The RMT mandate for strike action lasts until May and they may yet use it again, but as long as they don't the employers, and the ministers in charge, could move towards a new offer.

If they want a deal they will need to give ground, recasting or removing the DOO clauses, and perhaps finding another percentage point of pay to make the RDG and Network Rail deals worth 10% over two years.

But whether this week was a final flexing of muscle before the serious business of negotiation, or the start of a new phase in a protracted dispute, will be decided not on the railways but in Whitehall.

Related Articles

London Daily
Britain’s Refugee Visa Rules Stranding Children in War Zones
UK Elections Predict ‘Electoral Extinction’ for PM Sunak’s Conservative Party
Italian Activist Ilaria Salis Returns Home After Election to European Parliament
Good morning!
England Faces Serbia in Euro Opener with Defensive Concerns
Dermatologist Warns Against Sunbed Usage
Fake Pro-Reform UK Social Accounts and Their Influence on Elections
UK Man Jailed for Non-Consensual Condom Removal
Reform UK Surpasses Conservatives in Historic Poll
US, Britain, Canada Accuse Russia of Interference in Moldova’s Election
Taylor Swift Fans Create Seismic Activity in Edinburgh
Sunak Aide Under Investigation for Election Bet
Labour Leader Starmer Focuses on Wealth Creation for Upcoming UK Elections
G7 to Use Frozen Russian Assets for $50 Billion Ukraine Aid
Anti-Israel Irish MEP Clare Daly LOST her seat in the EU Election
Johnson & Johnson Settles Talc Safety Claims for $700 Million
EU Urged to Welcome Skilled Russians to Weaken Putin
EU Elections Overview: Far-Right Gains and Major Political Shifts
Israel Rescues Four Hostages from Gaza
Emmanuel Macron Calls for Snap Election
Jordan Bardella: Young Far-Right Leader Poised for Future Political Influence in France
World's Oldest Privately Owned Book Auctioned for $3.8 Million
Animal Rights Activists Deface King Charles' Portrait in Protest
Dutch Military Intel Uncovers Extensive Chinese Cyber Espionage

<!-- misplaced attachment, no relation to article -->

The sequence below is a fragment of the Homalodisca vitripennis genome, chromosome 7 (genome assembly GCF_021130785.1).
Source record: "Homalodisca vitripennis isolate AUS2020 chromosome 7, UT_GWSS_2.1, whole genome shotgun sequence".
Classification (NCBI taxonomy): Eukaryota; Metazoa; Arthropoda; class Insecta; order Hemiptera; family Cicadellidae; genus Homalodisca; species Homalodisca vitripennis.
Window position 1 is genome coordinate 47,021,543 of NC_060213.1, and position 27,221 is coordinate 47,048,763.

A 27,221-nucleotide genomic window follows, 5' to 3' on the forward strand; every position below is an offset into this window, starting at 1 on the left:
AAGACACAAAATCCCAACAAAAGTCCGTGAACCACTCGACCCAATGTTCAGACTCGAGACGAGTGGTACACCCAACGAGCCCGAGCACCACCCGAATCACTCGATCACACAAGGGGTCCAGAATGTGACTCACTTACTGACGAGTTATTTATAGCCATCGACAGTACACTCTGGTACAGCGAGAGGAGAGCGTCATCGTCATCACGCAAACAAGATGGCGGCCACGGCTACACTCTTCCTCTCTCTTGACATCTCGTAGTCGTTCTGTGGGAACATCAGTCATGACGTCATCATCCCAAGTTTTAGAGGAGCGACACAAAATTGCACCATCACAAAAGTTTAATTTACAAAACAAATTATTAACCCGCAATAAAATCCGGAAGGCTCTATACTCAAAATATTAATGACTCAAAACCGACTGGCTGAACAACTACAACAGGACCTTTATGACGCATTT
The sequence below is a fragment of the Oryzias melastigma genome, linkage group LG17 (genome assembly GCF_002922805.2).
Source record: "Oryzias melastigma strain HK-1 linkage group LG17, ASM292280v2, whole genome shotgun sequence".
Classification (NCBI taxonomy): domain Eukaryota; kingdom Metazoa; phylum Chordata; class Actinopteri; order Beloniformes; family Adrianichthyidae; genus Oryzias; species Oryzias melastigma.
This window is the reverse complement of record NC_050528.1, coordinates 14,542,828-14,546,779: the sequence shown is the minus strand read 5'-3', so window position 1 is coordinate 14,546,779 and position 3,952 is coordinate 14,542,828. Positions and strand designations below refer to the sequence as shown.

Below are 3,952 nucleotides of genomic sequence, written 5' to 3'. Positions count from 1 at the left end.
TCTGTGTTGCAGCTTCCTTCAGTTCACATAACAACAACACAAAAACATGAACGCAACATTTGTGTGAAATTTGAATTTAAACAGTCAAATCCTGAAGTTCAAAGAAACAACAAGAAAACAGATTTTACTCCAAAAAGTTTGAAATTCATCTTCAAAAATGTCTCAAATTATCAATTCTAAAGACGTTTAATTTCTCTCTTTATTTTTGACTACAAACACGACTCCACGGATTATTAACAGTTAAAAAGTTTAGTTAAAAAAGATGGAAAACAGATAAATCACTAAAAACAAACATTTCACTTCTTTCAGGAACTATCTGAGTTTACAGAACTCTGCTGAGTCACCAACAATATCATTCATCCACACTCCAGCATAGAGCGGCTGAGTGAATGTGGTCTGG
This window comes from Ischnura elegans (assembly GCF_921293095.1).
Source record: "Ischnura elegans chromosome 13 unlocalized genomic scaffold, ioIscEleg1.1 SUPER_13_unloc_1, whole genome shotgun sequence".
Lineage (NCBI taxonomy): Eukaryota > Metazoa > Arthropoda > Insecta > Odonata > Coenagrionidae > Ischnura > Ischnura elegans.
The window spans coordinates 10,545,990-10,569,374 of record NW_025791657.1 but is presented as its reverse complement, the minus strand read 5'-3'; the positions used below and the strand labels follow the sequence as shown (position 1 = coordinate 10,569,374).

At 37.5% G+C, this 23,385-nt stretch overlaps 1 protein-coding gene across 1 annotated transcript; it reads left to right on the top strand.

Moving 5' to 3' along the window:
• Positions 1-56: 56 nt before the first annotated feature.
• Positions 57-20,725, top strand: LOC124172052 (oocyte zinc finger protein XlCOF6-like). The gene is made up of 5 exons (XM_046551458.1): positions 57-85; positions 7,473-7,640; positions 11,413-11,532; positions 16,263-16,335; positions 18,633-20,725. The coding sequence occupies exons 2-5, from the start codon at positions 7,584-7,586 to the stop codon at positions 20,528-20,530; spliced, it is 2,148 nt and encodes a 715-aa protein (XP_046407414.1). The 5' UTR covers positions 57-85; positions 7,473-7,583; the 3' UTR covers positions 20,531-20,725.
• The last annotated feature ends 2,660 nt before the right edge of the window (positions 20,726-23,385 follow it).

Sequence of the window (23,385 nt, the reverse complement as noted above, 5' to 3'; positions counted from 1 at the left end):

Turkish Student Arrested for Using AI to Cheat in University Exam
Rise in Dengue and Other Mosquito-Borne Diseases in Europe Due to Climate Change
EU Elections Overview: Far-Right Gains and Major Political Shifts
Far-Right National Rally Dominates France's EU Vote
Macron Calls Snap Legislative Elections After Far-Right Victory
Far-Right Gains Significantly in EU Election
UK Job Market Shows Signs of Recovery
Orban’s Fidesz Party Wins Majority in Hungary’s EU Elections as New Challenger Emerges
Meloni's Far-Right Party Wins European Elections in Italy
Key Insights from the European Union Elections
European Union Elections and Rise of Far-Right Parties
England Loses Over 260,000 Social Rent Homes in a Decade
Campaigners Urge Government to Block Shein's FTSE Listing
First NHS AI-Run Physiotherapy Clinic Launches This Year
British TV Presenter Michael Mosley Found Dead on Greek Island
Ukrainian Forces Claims First Strike on Russia's Su-57 Fighter Jet
Macron Dissolves Parliament and Calls Snap Elections
Russia Adds Yulia Tymoshenko to Wanted List
UK Foreign Secretary David Cameron Tricked by Hoax Caller Posing as Former Ukrainian President
Kate Middleton's Absence from Colonel's Review Due to Chemotherapy
UK Foreign Secretary Deceived by Prank Video Call
Sunak Criticised Over D-Day Exit in BBC Debate
Rishi Sunak Apologizes for Leaving D-Day Commemoration Early
UK Woman Sentenced After Causing Fatal Crash While Sending Selfies
Danish Prime Minister Mette Frederiksen Assaulted in Central Copenhagen
UN to Add Israel to Human Rights Blacklist